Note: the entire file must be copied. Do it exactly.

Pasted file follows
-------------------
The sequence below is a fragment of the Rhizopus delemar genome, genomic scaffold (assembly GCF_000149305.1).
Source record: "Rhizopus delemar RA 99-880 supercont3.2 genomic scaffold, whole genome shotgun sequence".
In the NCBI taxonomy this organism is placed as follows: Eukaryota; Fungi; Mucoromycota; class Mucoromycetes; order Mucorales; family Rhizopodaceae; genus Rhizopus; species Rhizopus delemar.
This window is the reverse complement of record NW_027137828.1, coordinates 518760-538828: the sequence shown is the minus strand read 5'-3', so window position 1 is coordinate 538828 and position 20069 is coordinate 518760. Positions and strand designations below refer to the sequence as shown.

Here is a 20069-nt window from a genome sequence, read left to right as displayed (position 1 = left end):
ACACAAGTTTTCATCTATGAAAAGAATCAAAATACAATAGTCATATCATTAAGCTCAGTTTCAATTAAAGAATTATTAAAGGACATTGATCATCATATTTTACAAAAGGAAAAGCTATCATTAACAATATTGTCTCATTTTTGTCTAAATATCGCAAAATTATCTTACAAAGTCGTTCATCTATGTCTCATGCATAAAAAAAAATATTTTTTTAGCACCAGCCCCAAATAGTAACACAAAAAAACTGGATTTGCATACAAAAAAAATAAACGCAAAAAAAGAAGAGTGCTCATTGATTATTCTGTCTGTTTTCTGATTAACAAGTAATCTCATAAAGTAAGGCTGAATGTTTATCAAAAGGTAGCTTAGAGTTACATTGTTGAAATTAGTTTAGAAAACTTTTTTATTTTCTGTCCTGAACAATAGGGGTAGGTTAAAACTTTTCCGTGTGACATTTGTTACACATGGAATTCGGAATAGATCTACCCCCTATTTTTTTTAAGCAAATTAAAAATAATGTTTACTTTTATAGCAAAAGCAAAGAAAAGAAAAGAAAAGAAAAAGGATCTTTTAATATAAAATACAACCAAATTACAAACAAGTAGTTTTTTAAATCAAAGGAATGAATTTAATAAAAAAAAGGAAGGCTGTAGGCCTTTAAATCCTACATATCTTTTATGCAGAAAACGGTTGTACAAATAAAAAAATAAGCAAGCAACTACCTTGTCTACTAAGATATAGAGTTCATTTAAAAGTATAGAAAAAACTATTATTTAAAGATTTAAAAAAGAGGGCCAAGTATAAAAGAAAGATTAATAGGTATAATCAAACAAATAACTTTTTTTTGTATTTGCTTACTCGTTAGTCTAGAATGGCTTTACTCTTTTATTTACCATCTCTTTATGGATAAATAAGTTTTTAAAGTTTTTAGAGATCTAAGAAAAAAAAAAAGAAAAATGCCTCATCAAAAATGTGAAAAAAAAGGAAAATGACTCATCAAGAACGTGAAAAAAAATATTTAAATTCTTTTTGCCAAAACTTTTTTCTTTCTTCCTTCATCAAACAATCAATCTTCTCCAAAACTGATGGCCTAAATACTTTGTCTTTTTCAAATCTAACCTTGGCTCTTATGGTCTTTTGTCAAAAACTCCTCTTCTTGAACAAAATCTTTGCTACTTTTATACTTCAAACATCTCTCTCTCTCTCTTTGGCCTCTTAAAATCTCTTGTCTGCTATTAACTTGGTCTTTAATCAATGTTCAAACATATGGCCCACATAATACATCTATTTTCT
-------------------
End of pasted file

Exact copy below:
The sequence below is a fragment of the Rhizopus delemar genome, genomic scaffold (assembly GCF_000149305.1).
Source record: "Rhizopus delemar RA 99-880 supercont3.2 genomic scaffold, whole genome shotgun sequence".
In the NCBI taxonomy this organism is placed as follows: Eukaryota; Fungi; Mucoromycota; class Mucoromycetes; order Mucorales; family Rhizopodaceae; genus Rhizopus; species Rhizopus delemar.
This window is the reverse complement of record NW_027137828.1, coordinates 518760-538828: the sequence shown is the minus strand read 5'-3', so window position 1 is coordinate 538828 and position 20069 is coordinate 518760. Positions and strand designations below refer to the sequence as shown.

Here is a 20069-nt window from a genome sequence, read left to right as displayed (position 1 = left end):
ACACAAGTTTTCATCTATGAAAAGAATCAAAATACAATAGTCATATCATTAAGCTCAGTTTCAATTAAAGAATTATTAAAGGACATTGATCATCATATTTTACAAAAGGAAAAGCTATCATTAACAATATTGTCTCATTTTTGTCTAAATATCGCAAAATTATCTTACAAAGTCGTTCATCTATGTCTCATGCATAAAAAAAAATATTTTTTTAGCACCAGCCCCAAATAGTAACACAAAAAAACTGGATTTGCATACAAAAAAAATAAACGCAAAAAAAGAAGAGTGCTCATTGATTATTCTGTCTGTTTTCTGATTAACAAGTAATCTCATAAAGTAAGGCTGAATGTTTATCAAAAGGTAGCTTAGAGTTACATTGTTGAAATTAGTTTAGAAAACTTTTTTATTTTCTGTCCTGAACAATAGGGGTAGGTTAAAACTTTTCCGTGTGACATTTGTTACACATGGAATTCGGAATAGATCTACCCCCTATTTTTTTTAAGCAAATTAAAAATAATGTTTACTTTTATAGCAAAAGCAAAGAAAAGAAAAGAAAAGAAAAAGGATCTTTTAATATAAAATACAACCAAATTACAAACAAGTAGTTTTTTAAATCAAAGGAATGAATTTAATAAAAAAAAGGAAGGCTGTAGGCCTTTAAATCCTACATATCTTTTATGCAGAAAACGGTTGTACAAATAAAAAAATAAGCAAGCAACTACCTTGTCTACTAAGATATAGAGTTCATTTAAAAGTATAGAAAAAACTATTATTTAAAGATTTAAAAAAGAGGGCCAAGTATAAAAGAAAGATTAATAGGTATAATCAAACAAATAACTTTTTTTTGTATTTGCTTACTCGTTAGTCTAGAATGGCTTTACTCTTTTATTTACCATCTCTTTATGGATAAATAAGTTTTTAAAGTTTTTAGAGATCTAAGAAAAAAAAAAAGAAAAATGCCTCATCAAAAATGTGAAAAAAAAGGAAAATGACTCATCAAGAACGTGAAAAAAAATATTTAAATTCTTTTTGCCAAAACTTTTTTCTTTCTTCCTTCATCAAACAATCAATCTTCTCCAAAACTGATGGCCTAAATACTTTGTCTTTTTCAAATCTAACCTTGGCTCTTATGGTCTTTTGTCAAAAACTCCTCTTCTTGAACAAAATCTTTGCTACTTTTATACTTCAAACATCTCTCTCTCTCTCTTTGGCCTCTTAAAATCTCTTGTCTGCTATTAACTTGGTCTTTAATCAATGTTCAAACATATGGCCCACATAATACATCTATTTTCT